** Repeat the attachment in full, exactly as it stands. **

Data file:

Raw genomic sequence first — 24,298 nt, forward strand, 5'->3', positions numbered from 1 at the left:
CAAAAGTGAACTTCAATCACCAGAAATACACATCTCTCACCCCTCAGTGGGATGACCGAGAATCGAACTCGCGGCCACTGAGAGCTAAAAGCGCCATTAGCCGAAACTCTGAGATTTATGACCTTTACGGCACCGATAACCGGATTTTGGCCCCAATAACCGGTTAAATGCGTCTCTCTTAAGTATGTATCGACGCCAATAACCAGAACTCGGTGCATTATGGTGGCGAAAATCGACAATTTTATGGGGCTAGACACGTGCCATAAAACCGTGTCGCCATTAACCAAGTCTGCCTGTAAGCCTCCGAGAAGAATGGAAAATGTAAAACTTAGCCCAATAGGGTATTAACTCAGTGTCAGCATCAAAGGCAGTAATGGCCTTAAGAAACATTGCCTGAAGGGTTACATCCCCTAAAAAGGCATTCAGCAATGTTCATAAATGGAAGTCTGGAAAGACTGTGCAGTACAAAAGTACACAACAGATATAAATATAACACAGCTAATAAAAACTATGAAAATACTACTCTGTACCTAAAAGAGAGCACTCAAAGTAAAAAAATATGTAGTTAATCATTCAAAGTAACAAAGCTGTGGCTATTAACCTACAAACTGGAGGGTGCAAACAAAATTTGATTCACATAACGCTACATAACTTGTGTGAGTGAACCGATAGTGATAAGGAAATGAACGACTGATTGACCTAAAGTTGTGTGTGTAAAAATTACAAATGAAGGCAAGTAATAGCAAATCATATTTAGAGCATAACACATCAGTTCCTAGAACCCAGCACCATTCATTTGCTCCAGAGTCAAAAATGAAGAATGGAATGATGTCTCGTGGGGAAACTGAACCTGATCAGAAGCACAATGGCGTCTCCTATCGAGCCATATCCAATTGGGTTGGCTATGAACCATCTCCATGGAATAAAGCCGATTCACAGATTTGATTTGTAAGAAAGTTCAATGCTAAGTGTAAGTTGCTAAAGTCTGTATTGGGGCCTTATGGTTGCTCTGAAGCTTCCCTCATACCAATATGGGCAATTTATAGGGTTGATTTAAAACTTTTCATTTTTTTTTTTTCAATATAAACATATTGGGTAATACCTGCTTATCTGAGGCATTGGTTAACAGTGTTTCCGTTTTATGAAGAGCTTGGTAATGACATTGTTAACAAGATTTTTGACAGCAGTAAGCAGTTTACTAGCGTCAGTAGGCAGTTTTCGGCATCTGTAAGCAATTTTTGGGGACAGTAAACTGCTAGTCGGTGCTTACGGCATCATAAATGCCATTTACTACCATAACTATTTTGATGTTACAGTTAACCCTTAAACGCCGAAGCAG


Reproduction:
Raw genomic sequence first — 24,298 nt, forward strand, 5'->3', positions numbered from 1 at the left:
CAAAAGTGAACTTCAATCACCAGAAATACACATCTCTCACCCCTCAGTGGGATGACCGAGAATCGAACTCGCGGCCACTGAGAGCTAAAAGCGCCATTAGCCGAAACTCTGAGATTTATGACCTTTACGGCACCGATAACCGGATTTTGGCCCCAATAACCGGTTAAATGCGTCTCTCTTAAGTATGTATCGACGCCAATAACCAGAACTCGGTGCATTATGGTGGCGAAAATCGACAATTTTATGGGGCTAGACACGTGCCATAAAACCGTGTCGCCATTAACCAAGTCTGCCTGTAAGCCTCCGAGAAGAATGGAAAATGTAAAACTTAGCCCAATAGGGTATTAACTCAGTGTCAGCATCAAAGGCAGTAATGGCCTTAAGAAACATTGCCTGAAGGGTTACATCCCCTAAAAAGGCATTCAGCAATGTTCATAAATGGAAGTCTGGAAAGACTGTGCAGTACAAAAGTACACAACAGATATAAATATAACACAGCTAATAAAAACTATGAAAATACTACTCTGTACCTAAAAGAGAGCACTCAAAGTAAAAAAATATGTAGTTAATCATTCAAAGTAACAAAGCTGTGGCTATTAACCTACAAACTGGAGGGTGCAAACAAAATTTGATTCACATAACGCTACATAACTTGTGTGAGTGAACCGATAGTGATAAGGAAATGAACGACTGATTGACCTAAAGTTGTGTGTGTAAAAATTACAAATGAAGGCAAGTAATAGCAAATCATATTTAGAGCATAACACATCAGTTCCTAGAACCCAGCACCATTCATTTGCTCCAGAGTCAAAAATGAAGAATGGAATGATGTCTCGTGGGGAAACTGAACCTGATCAGAAGCACAATGGCGTCTCCTATCGAGCCATATCCAATTGGGTTGGCTATGAACCATCTCCATGGAATAAAGCCGATTCACAGATTTGATTTGTAAGAAAGTTCAATGCTAAGTGTAAGTTGCTAAAGTCTGTATTGGGGCCTTATGGTTGCTCTGAAGCTTCCCTCATACCAATATGGGCAATTTATAGGGTTGATTTAAAACTTTTCATTTTTTTTTTTTCAATATAAACATATTGGGTAATACCTGCTTATCTGAGGCATTGGTTAACAGTGTTTCCGTTTTATGAAGAGCTTGGTAATGACATTGTTAACAAGATTTTTGACAGCAGTAAGCAGTTTACTAGCGTCAGTAGGCAGTTTTCGGCATCTGTAAGCAATTTTTGGGGACAGTAAACTGCTAGTCGGTGCTTACGGCATCATAAATGCCATTTACTACCATAACTATTTTGATGTTACAGTTAACCCTTAAACGCCGAAGCAG